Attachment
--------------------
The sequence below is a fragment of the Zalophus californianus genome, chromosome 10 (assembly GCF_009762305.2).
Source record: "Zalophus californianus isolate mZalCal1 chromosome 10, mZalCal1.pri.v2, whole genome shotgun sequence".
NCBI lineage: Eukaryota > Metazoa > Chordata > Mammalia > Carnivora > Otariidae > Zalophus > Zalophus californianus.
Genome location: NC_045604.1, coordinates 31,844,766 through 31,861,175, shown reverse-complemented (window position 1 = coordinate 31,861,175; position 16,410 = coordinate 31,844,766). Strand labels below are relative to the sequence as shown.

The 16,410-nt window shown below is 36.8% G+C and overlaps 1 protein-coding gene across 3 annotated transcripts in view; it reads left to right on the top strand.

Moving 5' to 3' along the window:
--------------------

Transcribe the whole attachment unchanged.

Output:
The sequence below is a fragment of the Zalophus californianus genome, chromosome 10 (assembly GCF_009762305.2).
Source record: "Zalophus californianus isolate mZalCal1 chromosome 10, mZalCal1.pri.v2, whole genome shotgun sequence".
NCBI lineage: Eukaryota > Metazoa > Chordata > Mammalia > Carnivora > Otariidae > Zalophus > Zalophus californianus.
Genome location: NC_045604.1, coordinates 31,844,766 through 31,861,175, shown reverse-complemented (window position 1 = coordinate 31,861,175; position 16,410 = coordinate 31,844,766). Strand labels below are relative to the sequence as shown.

The 16,410-nt window shown below is 36.8% G+C and overlaps 1 protein-coding gene across 3 annotated transcripts in view; it reads left to right on the top strand.

Moving 5' to 3' along the window: